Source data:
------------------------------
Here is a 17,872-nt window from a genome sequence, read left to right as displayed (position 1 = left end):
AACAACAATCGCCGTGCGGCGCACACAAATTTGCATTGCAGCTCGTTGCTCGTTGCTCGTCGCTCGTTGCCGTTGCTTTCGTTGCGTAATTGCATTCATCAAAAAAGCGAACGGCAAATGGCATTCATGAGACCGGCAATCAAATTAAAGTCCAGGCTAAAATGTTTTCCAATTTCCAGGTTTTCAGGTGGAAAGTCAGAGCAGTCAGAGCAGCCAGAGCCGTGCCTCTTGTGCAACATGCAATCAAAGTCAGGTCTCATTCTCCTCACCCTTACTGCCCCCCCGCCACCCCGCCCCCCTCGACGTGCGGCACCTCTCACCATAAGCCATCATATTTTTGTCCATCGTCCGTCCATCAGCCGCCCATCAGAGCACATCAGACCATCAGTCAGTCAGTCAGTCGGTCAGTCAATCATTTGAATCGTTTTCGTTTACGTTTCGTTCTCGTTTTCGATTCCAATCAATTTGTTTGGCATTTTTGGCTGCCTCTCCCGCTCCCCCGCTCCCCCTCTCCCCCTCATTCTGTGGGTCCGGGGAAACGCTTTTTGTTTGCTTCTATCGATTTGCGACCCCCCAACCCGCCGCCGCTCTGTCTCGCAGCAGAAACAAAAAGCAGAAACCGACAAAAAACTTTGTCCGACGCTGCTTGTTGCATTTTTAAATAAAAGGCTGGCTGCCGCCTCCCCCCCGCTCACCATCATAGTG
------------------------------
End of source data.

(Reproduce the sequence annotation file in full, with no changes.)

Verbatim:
Here is a 17,872-nt window from a genome sequence, read left to right as displayed (position 1 = left end):
AACAACAATCGCCGTGCGGCGCACACAAATTTGCATTGCAGCTCGTTGCTCGTTGCTCGTCGCTCGTTGCCGTTGCTTTCGTTGCGTAATTGCATTCATCAAAAAAGCGAACGGCAAATGGCATTCATGAGACCGGCAATCAAATTAAAGTCCAGGCTAAAATGTTTTCCAATTTCCAGGTTTTCAGGTGGAAAGTCAGAGCAGTCAGAGCAGCCAGAGCCGTGCCTCTTGTGCAACATGCAATCAAAGTCAGGTCTCATTCTCCTCACCCTTACTGCCCCCCCGCCACCCCGCCCCCCTCGACGTGCGGCACCTCTCACCATAAGCCATCATATTTTTGTCCATCGTCCGTCCATCAGCCGCCCATCAGAGCACATCAGACCATCAGTCAGTCAGTCAGTCGGTCAGTCAATCATTTGAATCGTTTTCGTTTACGTTTCGTTCTCGTTTTCGATTCCAATCAATTTGTTTGGCATTTTTGGCTGCCTCTCCCGCTCCCCCGCTCCCCCTCTCCCCCTCATTCTGTGGGTCCGGGGAAACGCTTTTTGTTTGCTTCTATCGATTTGCGACCCCCCAACCCGCCGCCGCTCTGTCTCGCAGCAGAAACAAAAAGCAGAAACCGACAAAAAACTTTGTCCGACGCTGCTTGTTGCATTTTTAAATAAAAGGCTGGCTGCCGCCTCCCCCCCGCTCACCATCATAGTG